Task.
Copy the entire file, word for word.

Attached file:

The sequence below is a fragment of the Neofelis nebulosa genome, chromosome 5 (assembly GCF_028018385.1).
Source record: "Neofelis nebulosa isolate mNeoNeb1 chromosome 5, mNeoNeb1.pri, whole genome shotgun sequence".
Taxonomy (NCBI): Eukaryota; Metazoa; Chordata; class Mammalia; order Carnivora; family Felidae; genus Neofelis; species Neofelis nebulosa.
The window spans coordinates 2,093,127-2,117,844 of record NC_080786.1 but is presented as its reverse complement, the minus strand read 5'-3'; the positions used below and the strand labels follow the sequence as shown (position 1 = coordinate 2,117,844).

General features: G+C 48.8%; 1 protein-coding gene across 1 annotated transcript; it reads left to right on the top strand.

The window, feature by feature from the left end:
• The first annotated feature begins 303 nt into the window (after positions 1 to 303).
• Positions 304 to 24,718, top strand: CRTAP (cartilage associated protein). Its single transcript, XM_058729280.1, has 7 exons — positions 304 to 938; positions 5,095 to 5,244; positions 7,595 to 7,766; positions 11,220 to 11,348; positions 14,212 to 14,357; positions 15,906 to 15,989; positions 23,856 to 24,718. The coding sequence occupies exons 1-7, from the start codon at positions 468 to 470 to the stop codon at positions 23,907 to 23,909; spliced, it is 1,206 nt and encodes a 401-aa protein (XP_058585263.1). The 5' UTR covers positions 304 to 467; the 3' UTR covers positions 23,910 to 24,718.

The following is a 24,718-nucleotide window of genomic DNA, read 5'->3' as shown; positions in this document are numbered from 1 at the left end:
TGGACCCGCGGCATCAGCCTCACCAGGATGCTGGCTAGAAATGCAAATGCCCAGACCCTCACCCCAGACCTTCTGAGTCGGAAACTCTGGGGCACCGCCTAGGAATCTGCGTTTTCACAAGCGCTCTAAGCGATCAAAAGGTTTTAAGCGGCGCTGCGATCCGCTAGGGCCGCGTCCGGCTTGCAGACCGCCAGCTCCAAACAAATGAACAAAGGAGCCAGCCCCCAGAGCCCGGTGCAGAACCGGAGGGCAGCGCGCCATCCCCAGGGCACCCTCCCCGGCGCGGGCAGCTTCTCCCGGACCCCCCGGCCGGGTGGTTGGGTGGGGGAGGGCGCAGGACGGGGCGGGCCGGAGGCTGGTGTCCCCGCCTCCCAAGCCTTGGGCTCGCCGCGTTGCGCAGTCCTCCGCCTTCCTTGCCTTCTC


The sequence below is a fragment of the Neofelis nebulosa genome, chromosome 5 (assembly GCF_028018385.1).
Source record: "Neofelis nebulosa isolate mNeoNeb1 chromosome 5, mNeoNeb1.pri, whole genome shotgun sequence".
Taxonomy (NCBI): Eukaryota; Metazoa; Chordata; class Mammalia; order Carnivora; family Felidae; genus Neofelis; species Neofelis nebulosa.
The window spans coordinates 2,093,127-2,117,844 of record NC_080786.1 but is presented as its reverse complement, the minus strand read 5'-3'; the positions used below and the strand labels follow the sequence as shown (position 1 = coordinate 2,117,844).

General features: G+C 48.8%; 1 protein-coding gene across 1 annotated transcript; it reads left to right on the top strand.

The window, feature by feature from the left end:
• The first annotated feature begins 303 nt into the window (after positions 1 to 303).
• Positions 304 to 24,718, top strand: CRTAP (cartilage associated protein). Its single transcript, XM_058729280.1, has 7 exons — positions 304 to 938; positions 5,095 to 5,244; positions 7,595 to 7,766; positions 11,220 to 11,348; positions 14,212 to 14,357; positions 15,906 to 15,989; positions 23,856 to 24,718. The coding sequence occupies exons 1-7, from the start codon at positions 468 to 470 to the stop codon at positions 23,907 to 23,909; spliced, it is 1,206 nt and encodes a 401-aa protein (XP_058585263.1). The 5' UTR covers positions 304 to 467; the 3' UTR covers positions 23,910 to 24,718.

The following is a 24,718-nucleotide window of genomic DNA, read 5'->3' as shown; positions in this document are numbered from 1 at the left end:
TGGACCCGCGGCATCAGCCTCACCAGGATGCTGGCTAGAAATGCAAATGCCCAGACCCTCACCCCAGACCTTCTGAGTCGGAAACTCTGGGGCACCGCCTAGGAATCTGCGTTTTCACAAGCGCTCTAAGCGATCAAAAGGTTTTAAGCGGCGCTGCGATCCGCTAGGGCCGCGTCCGGCTTGCAGACCGCCAGCTCCAAACAAATGAACAAAGGAGCCAGCCCCCAGAGCCCGGTGCAGAACCGGAGGGCAGCGCGCCATCCCCAGGGCACCCTCCCCGGCGCGGGCAGCTTCTCCCGGACCCCCCGGCCGGGTGGTTGGGTGGGGGAGGGCGCAGGACGGGGCGGGCCGGAGGCTGGTGTCCCCGCCTCCCAAGCCTTGGGCTCGCCGCGTTGCGCAGTCCTCCGCCTTCCTTGCCTTCTC